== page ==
Even after the drive to get medical marijuana legalized in Florida fell short by two percentage points in voting, there still remains a strong backing by many Floridians for medicinal weed to be made legal. But while groups like United for Care are pushing to get medical marijuana back on the ballot in 2016, it's still very much illegal to possess it, grow it, and sell it — even while some still think there are exceptions.
Yet that's not stopping medical marijuana advocates and experts from hitting up Palm Beach County this week to discuss medicinal cannabis and its many benefits.
The ninth-annual Clinic Conference on Cannabis Therapeutics is scheduled to begin Thursday and run through Saturday and will feature experts such as Dr. Lester Grinspoon, a psychiatrist from Harvard Medical School; Professor of Chemistry Endowed Chair
Hebrew University Dr. Lionel Jacobsen; and Andrew Weil, founder, professor, and director of the Arizona Center for Integrative Medicine at the University of Arizona Department of Pharmaceutical Sciences, among others. Former pro athletes and Iraq and Vietnam veterans are also slated to speak at the three-day convention.
The conference is open to all health-care professionals, caregivers, and anyone else interested in medical marijuana and its benefits.
The conference, which will be happening at the Palm Beach County Convention Center, located at 650 Okeechobee Blvd., is being presented by a nonprofit group from Virginia called Patients Out of Time.
The group's focus is on the education of medical professionals, organizations, and us — the general public — about the therapeutic value of medical marijuana.
The conference will also feature Garyn Angel, CEO of MagicalButter, who was named to CNBC's Next List — a collection of leaders and innovators. Angel is known for creating a product that allows medical marijuana patients to make their own edibles from home.
As the bid for the White House in 2016 starts to intensify, so is the medical marijuana issue. The main reason the initiative to have it legalized fell short last November was because voter turnout was poor.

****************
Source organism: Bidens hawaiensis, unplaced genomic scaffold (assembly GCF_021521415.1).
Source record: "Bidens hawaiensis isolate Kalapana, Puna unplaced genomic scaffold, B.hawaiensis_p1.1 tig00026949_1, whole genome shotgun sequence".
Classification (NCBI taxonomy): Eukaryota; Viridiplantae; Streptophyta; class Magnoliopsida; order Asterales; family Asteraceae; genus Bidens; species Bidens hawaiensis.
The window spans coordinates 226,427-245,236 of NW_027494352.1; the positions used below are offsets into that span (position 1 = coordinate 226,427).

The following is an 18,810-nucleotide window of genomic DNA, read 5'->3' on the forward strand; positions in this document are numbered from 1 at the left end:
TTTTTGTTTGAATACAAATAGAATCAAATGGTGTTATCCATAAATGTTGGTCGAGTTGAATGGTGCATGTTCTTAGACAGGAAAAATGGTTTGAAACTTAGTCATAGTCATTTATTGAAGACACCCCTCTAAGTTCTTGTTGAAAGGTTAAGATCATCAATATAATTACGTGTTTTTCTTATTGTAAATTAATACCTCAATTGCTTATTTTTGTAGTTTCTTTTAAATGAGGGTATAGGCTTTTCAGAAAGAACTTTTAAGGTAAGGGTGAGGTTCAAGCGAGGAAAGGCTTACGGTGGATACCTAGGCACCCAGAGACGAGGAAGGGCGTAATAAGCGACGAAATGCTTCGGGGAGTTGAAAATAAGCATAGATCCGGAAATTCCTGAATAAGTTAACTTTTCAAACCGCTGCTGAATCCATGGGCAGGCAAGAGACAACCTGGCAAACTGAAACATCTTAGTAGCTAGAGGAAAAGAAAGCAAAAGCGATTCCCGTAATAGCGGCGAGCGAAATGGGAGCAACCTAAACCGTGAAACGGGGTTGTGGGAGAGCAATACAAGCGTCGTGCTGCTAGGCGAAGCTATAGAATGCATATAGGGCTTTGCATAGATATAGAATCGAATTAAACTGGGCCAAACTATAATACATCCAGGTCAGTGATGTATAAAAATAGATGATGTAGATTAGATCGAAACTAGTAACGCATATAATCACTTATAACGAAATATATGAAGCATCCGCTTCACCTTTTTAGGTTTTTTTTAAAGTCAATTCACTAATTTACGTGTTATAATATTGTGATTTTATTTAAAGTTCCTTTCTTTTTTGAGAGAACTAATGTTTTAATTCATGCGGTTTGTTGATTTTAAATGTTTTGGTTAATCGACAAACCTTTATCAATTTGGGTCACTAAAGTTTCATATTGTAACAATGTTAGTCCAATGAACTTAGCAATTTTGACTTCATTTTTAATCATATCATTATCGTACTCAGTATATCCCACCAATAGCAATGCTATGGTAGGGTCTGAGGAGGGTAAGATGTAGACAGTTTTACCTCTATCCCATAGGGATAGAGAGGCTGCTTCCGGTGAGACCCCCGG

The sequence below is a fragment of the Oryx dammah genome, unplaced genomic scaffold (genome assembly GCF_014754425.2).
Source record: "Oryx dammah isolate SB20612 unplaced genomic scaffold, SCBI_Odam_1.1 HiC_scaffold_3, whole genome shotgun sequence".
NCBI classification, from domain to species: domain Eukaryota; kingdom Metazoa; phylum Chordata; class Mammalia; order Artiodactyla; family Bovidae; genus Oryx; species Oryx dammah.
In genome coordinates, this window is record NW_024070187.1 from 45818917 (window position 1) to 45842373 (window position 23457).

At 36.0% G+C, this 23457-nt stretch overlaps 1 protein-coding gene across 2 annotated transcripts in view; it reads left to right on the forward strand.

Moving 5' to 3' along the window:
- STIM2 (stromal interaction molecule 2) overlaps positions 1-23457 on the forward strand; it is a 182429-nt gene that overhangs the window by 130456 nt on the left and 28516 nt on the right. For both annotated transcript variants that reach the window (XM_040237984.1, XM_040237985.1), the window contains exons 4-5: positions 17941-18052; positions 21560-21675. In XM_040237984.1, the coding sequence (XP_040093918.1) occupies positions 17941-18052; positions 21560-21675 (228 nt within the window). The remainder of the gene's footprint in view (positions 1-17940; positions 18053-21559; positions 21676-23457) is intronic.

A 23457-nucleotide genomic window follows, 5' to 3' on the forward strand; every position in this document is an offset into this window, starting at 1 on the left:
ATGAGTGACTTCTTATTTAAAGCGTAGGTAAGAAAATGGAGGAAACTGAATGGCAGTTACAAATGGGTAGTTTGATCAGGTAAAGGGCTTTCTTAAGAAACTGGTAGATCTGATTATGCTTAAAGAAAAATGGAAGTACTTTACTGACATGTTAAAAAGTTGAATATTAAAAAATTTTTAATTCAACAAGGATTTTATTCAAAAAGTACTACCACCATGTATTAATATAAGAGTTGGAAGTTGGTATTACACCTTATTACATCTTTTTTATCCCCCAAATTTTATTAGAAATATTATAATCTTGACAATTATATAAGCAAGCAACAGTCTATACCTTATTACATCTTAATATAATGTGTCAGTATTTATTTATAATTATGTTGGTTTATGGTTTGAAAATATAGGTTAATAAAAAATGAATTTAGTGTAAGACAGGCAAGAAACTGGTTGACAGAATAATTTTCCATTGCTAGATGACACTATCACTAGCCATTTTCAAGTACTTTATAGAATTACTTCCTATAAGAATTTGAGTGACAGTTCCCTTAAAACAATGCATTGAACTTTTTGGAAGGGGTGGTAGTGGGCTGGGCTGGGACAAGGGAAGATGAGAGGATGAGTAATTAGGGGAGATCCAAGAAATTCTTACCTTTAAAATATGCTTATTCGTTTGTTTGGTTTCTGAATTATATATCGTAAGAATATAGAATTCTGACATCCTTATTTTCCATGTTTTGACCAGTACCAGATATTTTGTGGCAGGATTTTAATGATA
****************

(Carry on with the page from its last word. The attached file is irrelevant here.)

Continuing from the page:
The second bid at getting some form of medical marijuana legalized was cut down after the Florida Legislative session abruptly ended three days early.
A couple of medical marijuana bills had been introduced in the current session, including HB 683, sponsored by Rep. Greg Steube, that called for a nonsmokable form of medical marijuana that would have been prescribed to patients suffering from cancer, HIV, AIDS, ALS, epilepsy, multiple sclerosis, Crohn's disease, Parkinson's disease, or a terminal illness.
In late January, Sen. Jeff Brandes introduced the Florida Medical Marijuana Act, which would have authorized a doctor to use medicinal marijuana to treat patients afflicted with similar diseases. Brandes had also introduced a bill with Sen. Bob Bradley that would have helped patients with debilitating diseases get quicker access to a form of medical marijuana that was low in THC.
Medical marijuana advocates believe that won't be the case come November 2016, when more people come out to the polls to cast their votes for president of the United States.
"2016 promises greater turnout, more time to explain what the amendment does and doesn't do, and a head start of almost 3.4 million supporters," United for Care campaign manager Ben Pollara wrote in an email the day after Amendment 2 was shot down at the polls. "We are going to pass a medical marijuana law in Florida by the end of 2016. It will happen one of two ways: legislative action or another constitutional amendment."
Anyone interested in getting more into about attending the conference can go here.